How to become an activity coordinator: a step-by-step guide
Updated 17 July 2023
If you're passionate about helping others, you may wish to consider a career as an activity coordinator. These professionals organise and coordinate group activities. Learning the steps for becoming an activity coordinator can help you maximise your potential career opportunities. In this article, we discuss how to become an activity coordinator by reviewing their typical education and exploring helpful skills.
How to become an activity coordinator in 9 steps
The following is a guide on how to become an activity coordinator in nine steps:
1. Learn what an activity coordinator is
An activity coordinator or recreational therapist is a healthcare professional who creates and coordinates enrichment activities for programme participants or residents of a particular facility or institution. They usually work in healthcare facilities, recreation facilities, nursing homes or rehabilitation centres. For example, some activity coordinators provide services to students, children with disabilities or seniors in a retirement or nursing home. An activity coordinator creates and manages those activities to educate participants, promote socialisation and improve the participant's physical and cognitive skills. Here are some activities an activity coordinator oversees:
arts and crafts
physical fitness programmes
learning activities or trips
2. Discover the duties of an activity coordinator
Learning the duties of an activity coordinator can help you prepare to perform them. It also gives you some insight into activity coordinators' skills to execute their responsibilities. Responsibilities of an activity coordinator typically include:
developing programmes and overseeing activities
working with activity directors to get the necessary material for staff, such as reserving a room for an event
developing promotional materials and distributing them before the start of activities
training staff or creating teams to manage specific duties in an event
supervising activities staff during the event to ensure they follow the programme and activity protocols
ordering and maintaining supplies for various activities, which involves managing inventory, overseeing logistics, receiving inventory and inspecting deliveries for quantity and quality standards
collaborating with and managing volunteer staff and managing activity attendance records
developing and managing a transportation programme and scheduling trips
securing and maintaining activity equipment and facilities after the programme
ensuring a safe environment for activity participants, adapting activities to suit participants and incorporating everyone
overseeing the budget for events and activities
developing calendars for events and activities
3. Learn about the work environment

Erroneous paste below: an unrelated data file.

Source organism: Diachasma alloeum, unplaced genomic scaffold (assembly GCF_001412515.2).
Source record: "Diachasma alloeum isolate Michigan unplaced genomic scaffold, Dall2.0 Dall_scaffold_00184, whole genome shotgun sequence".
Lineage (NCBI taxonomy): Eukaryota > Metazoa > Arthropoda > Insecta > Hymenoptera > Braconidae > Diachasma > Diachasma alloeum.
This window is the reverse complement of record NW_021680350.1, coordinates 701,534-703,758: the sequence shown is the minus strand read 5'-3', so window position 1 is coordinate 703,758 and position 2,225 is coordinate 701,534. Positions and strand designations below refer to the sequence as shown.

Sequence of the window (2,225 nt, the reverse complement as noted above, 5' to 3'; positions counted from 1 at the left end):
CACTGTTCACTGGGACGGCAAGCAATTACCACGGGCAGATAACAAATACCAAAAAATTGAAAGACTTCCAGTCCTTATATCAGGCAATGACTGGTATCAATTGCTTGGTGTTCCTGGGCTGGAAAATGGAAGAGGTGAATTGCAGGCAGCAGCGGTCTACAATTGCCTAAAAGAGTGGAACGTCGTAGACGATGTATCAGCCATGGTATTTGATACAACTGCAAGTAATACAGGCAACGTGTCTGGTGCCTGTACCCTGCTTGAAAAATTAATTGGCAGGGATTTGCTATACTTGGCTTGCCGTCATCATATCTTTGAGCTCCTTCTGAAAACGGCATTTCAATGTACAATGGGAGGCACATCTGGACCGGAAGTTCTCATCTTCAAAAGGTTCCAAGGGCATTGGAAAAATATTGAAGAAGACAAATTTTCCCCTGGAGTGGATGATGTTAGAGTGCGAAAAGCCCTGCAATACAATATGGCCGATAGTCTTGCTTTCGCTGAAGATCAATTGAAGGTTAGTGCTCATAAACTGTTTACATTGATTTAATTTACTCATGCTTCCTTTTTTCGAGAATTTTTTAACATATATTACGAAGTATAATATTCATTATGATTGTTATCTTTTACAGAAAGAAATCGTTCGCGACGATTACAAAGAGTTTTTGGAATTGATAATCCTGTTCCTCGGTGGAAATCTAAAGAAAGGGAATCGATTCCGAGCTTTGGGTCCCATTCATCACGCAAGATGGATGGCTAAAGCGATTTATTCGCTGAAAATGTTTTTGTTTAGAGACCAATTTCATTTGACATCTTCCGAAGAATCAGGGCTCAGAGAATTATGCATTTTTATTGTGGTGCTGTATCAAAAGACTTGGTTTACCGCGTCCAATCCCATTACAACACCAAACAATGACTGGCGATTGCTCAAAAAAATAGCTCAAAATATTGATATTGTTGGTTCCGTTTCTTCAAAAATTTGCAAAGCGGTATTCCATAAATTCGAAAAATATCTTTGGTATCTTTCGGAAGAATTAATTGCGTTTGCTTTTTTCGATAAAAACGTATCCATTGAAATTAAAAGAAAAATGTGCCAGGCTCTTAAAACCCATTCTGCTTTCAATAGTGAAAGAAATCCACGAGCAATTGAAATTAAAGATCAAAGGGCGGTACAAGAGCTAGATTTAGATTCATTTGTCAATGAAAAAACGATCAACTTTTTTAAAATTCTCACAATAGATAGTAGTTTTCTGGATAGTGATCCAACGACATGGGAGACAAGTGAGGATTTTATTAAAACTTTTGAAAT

Many activity coordinators have full-time positions and some work evenings, weekends and holidays. They usually work with public servants, therapists, nurses and institution managers to develop and execute activities for clients or residents. Activity coordinators also work with volunteers who provide extra support to coordinate activities. Some places that employ activity coordinators include healthcare facilities, nursing homes, retirement facilities, schools, resorts, private organisations and government agencies.
4. Get the relevant education
Pursue education relevant to an activity coordinator job to learn their skills and fulfil your responsibilities with expertise. The minimum educational requirements for an activity coordinator entry-level role are a General Certificate of Secondary Education (GCSE) and a diploma in a relevant field. Many employers ask for an activity coordinator with a bachelor's degree. A bachelor's degree or higher also improves your chances of getting a senior role, such as an activities director. Some degree Fields relevant to an activity coordinator job include hospitality management, occupational therapy, therapeutic recreation and recreation and leisure studies.
To improve your expertise as an activity coordinator, consider taking classes in the following subjects:
5. Acquire an activity coordinator's skills
Learn and practise the skills that help activity coordinators to execute their responsibilities. Some skills an activity coordinator requires include:
An activity coordinator uses leadership skills to plan and execute various events successfully. Leadership skills also enable activity coordinators to delegate tasks to staff members and volunteers to meet the programme's goals. For example, an activity coordinator can assign a volunteer to help with the setup and a staff member to promote an upcoming event.
Activity coordinators connect with various parties to plan and coordinate activities to fulfil different objectives. This includes communication with management staff to coordinate an ideal time, budget, place and staff support for an activity. Activity coordinators also communicate with staff and external contractors to coordinate various aspects of an activity, such as transportation, and participants to prepare and engage them in the activities.